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How long will your computer last? It’s all about the MTBF! Or is it?

Kablooieeee

A common question that computer sales, repair, service and support people hear is, “How long will this computer last me?”

The most common answer is, “It depends…”

Just what does it depend on? The quality of the product is of the highest importance, but even a very reliable device can have a shortened life if not maintained properly and it is very dependent upon the environment it is subjected to.

For instance, a typical business desktop workstation could have a lifespan of 3-5 years in a “typical” office environment. But take the temperature of the room it is in up a few degrees, or expose that same computer to dirt in the air, which coats internal parts and affects how well heat is dispersed and you could have a machine that lives half as long. Power issues are another killer of desktop computers. Failure to use a surge suppressor or UPS could allow harmful voltage spikes and sags to damage components.

This is exactly why you hear “It depends” so frequently. No two locations are the same, and even offices in the same building are different.

Let’s look at what MTBF means exactly.  MTBF is the common abbreviation for “Mean Time Between Failures” and is indicative of how reliable a product is. The higher the MTBF, the more reliable the device is.

MTBF is measured in hours, such as the hard drive from a two year old Apple Mac Book that is on my desk… Its MTBF is rated at 300,000 hours, which should be, what? 34 years? WOW! That’s amazing! In reality that MTBF is a theoretical number, meaning that if all goes well, the drive should live a long happy life. Well all did not go well, the drive is dead in a tiny fraction of the MTBF.

One thing to keep in mind is that business class computers almost always contain components which have a higher MTBF than their consumer counterparts. Business class computers also have 3 year warranties available, and sometimes longer, because the manufacturer understands that they used the best parts that were available for the money. Give a business class computer consideration if you are looking to replace an important workstation or notebook in the future.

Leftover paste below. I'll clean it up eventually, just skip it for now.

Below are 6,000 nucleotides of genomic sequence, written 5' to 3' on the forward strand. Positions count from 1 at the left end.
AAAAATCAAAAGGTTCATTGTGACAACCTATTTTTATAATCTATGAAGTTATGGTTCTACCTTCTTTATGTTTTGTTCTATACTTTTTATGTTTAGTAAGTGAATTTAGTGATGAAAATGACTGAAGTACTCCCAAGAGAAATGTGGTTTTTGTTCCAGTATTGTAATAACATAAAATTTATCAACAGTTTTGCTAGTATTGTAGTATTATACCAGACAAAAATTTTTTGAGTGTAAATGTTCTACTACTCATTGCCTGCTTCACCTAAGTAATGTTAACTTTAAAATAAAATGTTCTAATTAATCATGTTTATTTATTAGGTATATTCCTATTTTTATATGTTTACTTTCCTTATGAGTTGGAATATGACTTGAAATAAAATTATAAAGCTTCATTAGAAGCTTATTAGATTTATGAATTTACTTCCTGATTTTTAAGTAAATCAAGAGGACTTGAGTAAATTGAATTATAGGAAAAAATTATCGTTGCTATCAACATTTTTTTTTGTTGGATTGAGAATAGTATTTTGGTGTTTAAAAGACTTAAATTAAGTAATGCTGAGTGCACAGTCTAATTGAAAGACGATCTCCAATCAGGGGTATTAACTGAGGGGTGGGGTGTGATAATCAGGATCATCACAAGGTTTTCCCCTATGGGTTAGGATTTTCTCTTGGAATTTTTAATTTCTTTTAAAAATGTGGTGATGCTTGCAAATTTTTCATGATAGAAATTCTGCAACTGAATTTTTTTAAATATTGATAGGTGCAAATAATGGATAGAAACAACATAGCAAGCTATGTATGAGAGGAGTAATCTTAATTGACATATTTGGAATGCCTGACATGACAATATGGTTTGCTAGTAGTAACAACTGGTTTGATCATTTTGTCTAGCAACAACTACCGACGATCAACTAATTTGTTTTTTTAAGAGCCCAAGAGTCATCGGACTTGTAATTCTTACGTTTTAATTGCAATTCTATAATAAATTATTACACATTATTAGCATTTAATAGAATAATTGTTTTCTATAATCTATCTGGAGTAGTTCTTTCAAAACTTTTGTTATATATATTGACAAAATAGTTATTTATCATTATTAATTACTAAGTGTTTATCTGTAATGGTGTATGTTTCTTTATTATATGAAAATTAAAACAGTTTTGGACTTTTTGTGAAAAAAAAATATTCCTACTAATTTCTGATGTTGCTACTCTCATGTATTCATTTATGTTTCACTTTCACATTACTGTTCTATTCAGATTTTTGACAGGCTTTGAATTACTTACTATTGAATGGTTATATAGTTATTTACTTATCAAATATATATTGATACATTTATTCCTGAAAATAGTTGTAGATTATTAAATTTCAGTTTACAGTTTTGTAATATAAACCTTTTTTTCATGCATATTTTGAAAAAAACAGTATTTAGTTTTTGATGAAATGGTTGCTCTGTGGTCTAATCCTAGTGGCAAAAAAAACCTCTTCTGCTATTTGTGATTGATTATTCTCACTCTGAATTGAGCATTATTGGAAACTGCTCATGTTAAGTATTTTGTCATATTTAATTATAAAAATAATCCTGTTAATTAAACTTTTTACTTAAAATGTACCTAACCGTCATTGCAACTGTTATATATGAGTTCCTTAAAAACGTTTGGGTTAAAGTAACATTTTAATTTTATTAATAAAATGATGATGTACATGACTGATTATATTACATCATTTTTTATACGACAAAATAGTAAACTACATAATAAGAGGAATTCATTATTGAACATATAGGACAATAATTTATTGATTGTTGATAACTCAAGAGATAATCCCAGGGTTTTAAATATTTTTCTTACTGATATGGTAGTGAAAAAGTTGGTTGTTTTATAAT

One thing I can say is, regardless, be sure to backup your systems! Use either a physical backup like a USB drive, flash drive, or even better, something like our Servosity Online Backup Solution (free trial!) to protect your data. Going by MTBF is like saying that you will live 78 years because everyone in your family did. Don’t count on it.

So how long will that computer last you? It depends….

If you need assistance in selecting a new computer or repair of an existing one for your Greenville or Upstate business, please call upon us as we offer a wide selection of Seneca Data / Nexlink, HP, Dell, Toshiba, Samsung, Acer, Lenova and more! 864.990.4748 or email info@homelandsecureit.com

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Comments 1

  1. Good points, especially about backing stuff up before failure. I’d like to add that temperature problems can significantly decrease MTBF; for example if a system is never cleaned and dust happens to clog up fans and inhibit good airflow, higher temperatures can speed a hard drive for example to the end of its useful life. This is more of an issue perhaps in an industrial setting where a computer is exposed to more of the “elements” than just cat hair or standard household dust and debris.

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